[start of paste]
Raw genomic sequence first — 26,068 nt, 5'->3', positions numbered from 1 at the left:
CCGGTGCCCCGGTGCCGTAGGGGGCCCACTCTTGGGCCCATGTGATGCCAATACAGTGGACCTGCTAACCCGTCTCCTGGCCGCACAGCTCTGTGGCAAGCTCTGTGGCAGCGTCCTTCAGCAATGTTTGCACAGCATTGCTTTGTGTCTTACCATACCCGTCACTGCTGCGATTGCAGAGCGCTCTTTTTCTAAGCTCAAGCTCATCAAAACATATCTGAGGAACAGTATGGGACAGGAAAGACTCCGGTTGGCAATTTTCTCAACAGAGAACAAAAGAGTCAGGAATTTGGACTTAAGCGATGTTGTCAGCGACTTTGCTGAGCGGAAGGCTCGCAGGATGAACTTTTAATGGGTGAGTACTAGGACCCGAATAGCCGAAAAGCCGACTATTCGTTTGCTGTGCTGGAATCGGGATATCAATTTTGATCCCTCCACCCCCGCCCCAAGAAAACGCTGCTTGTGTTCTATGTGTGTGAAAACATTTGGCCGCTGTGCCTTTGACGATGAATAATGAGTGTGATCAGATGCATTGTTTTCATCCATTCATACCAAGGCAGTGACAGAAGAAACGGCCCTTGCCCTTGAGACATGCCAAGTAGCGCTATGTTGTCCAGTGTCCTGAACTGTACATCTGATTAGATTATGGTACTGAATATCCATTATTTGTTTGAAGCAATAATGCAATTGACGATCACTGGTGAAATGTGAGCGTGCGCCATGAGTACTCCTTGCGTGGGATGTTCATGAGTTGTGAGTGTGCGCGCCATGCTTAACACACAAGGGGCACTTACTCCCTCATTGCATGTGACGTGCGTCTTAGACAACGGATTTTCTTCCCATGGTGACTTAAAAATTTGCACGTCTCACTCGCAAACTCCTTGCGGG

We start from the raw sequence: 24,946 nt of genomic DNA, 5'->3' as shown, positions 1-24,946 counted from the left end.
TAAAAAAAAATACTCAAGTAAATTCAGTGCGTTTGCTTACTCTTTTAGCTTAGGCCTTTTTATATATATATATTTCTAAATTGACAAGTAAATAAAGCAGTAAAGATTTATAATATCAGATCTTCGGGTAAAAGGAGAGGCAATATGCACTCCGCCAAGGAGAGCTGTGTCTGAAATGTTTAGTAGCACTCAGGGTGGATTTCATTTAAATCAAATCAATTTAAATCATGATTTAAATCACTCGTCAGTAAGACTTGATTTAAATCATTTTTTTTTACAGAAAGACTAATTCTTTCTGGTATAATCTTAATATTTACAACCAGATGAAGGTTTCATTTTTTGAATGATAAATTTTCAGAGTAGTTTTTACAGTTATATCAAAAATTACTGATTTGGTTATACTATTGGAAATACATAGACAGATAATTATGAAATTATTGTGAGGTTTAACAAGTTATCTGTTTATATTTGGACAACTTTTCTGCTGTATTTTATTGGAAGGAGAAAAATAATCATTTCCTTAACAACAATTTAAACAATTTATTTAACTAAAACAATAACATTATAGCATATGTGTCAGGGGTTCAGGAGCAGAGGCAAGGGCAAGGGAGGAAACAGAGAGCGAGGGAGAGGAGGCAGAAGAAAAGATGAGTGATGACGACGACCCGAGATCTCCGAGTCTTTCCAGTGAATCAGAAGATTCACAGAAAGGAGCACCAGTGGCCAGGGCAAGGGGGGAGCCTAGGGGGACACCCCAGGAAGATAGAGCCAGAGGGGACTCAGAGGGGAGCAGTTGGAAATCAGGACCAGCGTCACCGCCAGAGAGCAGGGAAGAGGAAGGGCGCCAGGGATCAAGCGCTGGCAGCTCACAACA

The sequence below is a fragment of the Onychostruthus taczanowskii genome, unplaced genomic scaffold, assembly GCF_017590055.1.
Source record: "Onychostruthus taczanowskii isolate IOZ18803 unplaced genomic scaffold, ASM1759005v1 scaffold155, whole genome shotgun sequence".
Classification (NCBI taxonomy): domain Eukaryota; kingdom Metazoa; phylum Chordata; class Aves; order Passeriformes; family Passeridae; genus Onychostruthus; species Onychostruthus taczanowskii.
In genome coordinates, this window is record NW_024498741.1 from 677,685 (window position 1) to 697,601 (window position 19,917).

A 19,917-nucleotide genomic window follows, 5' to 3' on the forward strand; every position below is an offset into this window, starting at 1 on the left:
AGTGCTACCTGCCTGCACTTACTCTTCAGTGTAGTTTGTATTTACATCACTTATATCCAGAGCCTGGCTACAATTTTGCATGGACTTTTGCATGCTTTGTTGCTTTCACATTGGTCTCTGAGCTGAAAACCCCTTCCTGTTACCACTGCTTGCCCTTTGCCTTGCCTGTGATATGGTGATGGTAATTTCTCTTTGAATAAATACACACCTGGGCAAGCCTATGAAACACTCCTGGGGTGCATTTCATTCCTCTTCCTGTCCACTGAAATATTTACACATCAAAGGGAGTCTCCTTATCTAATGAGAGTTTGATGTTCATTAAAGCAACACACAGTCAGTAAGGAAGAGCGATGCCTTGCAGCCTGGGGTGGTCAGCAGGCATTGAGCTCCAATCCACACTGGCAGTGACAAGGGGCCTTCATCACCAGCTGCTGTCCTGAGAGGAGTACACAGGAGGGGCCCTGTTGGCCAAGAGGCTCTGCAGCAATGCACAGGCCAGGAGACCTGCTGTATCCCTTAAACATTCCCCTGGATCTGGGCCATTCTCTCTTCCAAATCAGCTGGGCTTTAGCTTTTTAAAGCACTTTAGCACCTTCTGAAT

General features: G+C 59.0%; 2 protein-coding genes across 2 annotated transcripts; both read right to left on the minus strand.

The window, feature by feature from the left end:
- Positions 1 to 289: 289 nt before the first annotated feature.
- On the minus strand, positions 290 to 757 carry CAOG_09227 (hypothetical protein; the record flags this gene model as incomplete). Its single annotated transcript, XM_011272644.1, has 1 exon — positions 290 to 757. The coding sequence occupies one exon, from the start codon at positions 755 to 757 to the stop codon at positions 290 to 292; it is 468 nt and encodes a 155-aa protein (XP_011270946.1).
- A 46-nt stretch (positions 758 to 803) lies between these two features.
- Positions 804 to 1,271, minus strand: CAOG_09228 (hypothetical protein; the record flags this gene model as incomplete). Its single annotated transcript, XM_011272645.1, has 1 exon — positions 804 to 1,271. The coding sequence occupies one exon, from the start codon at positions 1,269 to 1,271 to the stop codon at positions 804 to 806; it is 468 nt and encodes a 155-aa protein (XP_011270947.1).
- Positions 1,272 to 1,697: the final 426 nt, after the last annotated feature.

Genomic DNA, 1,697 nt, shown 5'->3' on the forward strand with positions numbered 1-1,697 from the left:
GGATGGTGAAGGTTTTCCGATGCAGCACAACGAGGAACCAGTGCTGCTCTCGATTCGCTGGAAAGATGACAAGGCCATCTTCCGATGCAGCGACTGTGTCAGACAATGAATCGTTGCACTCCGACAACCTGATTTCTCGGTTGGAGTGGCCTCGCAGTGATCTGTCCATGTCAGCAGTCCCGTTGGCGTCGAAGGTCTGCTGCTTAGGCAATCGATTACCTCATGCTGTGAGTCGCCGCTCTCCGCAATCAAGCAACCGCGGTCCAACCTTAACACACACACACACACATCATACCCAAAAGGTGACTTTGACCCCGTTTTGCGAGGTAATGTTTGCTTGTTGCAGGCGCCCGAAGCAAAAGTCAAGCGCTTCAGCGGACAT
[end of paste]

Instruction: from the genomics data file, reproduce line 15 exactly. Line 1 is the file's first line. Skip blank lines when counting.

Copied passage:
- A 46-nt stretch (positions 758 to 803) lies between these two features.